From stunt riding to shootouts to the Opry, Oklahoma offers plenty of Western fun.
|Photo: Lisha Newman|
Western entertainment has a long history in Oklahoma with the one-time home of showman Pawnee Bill, cowboy actor Tom Mix and the 101 Ranch. Many of today’s stars call Oklahoma home, including Toby Keith, Garth Brooks, Carrie Underwood, Reba McIntyre, Roy Clark and Trisha Yearwood.
Rodeo Opry, Oklahoma City
The Oklahoma Rodeo Opry pays special attention to up-and-coming talent. Part of the nonprofit organization’s mission is to provide new Western entertainers a venue to get a little experience under their big silver belt buckle. Any given performance has the potential to give the audience a sneak peek at the next country music superstar in an intimate, comfortable theater. The Oklahoma City shows run two and a half hours, including an intermission, and the ticket prices make the evening a fun, wholesome bargain.
Pawnee Bill’s Wild West Show, Pawnee
Gordon Lillie, better known as Pawnee Bill, was one of the great Western showmen. His Wild West Show toured the United States and Europe in the late 1800s and early 1900s. The show included trick riding, trick roping, sharp shooting and other entertainment. Pawnee Bill’s Wild West Show is re-enacted on the showman's own ranch in Pawnee in June each year. There’s a parade before each performance and a barbecue dinner. The ranch and Lillie’s home also serve as a museum, so it’s easy for the whole family to make a day of it.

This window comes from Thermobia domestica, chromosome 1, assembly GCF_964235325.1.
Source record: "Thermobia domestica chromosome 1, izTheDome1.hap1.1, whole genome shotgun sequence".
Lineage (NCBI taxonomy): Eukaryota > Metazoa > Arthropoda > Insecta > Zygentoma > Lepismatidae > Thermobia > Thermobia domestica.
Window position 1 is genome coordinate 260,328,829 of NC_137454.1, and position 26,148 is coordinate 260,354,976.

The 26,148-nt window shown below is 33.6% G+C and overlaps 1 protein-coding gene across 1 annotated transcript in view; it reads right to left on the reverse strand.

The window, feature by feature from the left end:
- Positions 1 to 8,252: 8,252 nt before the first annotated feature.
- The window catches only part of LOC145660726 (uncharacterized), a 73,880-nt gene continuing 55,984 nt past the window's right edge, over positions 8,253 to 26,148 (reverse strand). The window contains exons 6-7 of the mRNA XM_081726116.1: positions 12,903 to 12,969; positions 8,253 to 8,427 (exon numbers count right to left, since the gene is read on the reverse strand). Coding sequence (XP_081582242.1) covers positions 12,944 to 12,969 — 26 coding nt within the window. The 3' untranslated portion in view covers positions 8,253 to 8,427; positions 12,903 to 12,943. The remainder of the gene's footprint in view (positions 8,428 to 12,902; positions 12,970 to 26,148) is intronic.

Saturday Gunfights, Guthrie
Good guys and bad guys shoot it out on Saturdays in Guthrie – watch for the gunfights every hour on the hour from 1 to 5 p.m. at 2nd & Harrison in the historic downtown area. This group of re-enactors has been around since 1993 and performs all over Oklahoma at festivals.
Discoveryland! is the official national home of Rodgers & Hammerstein’s famed musical Oklahoma!
Will Rogers Memorial Museum in Claremore and Tom Mix Museum in Dewey
Will Rogers and Tom Mix were both bona fide cowboys-turned-performing celebrities. The Will Rogers Memorial Museum in Claremore and the Tom Mix Museum and Western Theatre in Dewey both offer daily showings of one of their namesake’s films. Tom Mix starred in more than 300 Western films, beginning in the silent era and transitioning successfully to talkies. Will Rogers made more than 70 feature films and was on contract at Fox at the same time Mix was there. Unlike Mix, who was working in Oklahoma when he started performing for the 101 Ranch Wild West Show, Rogers was an Oklahoma native. In both cases, it’s a treat to sit down and watch a classic black-and-white matinee starring one of these two famous cowboy entertainers.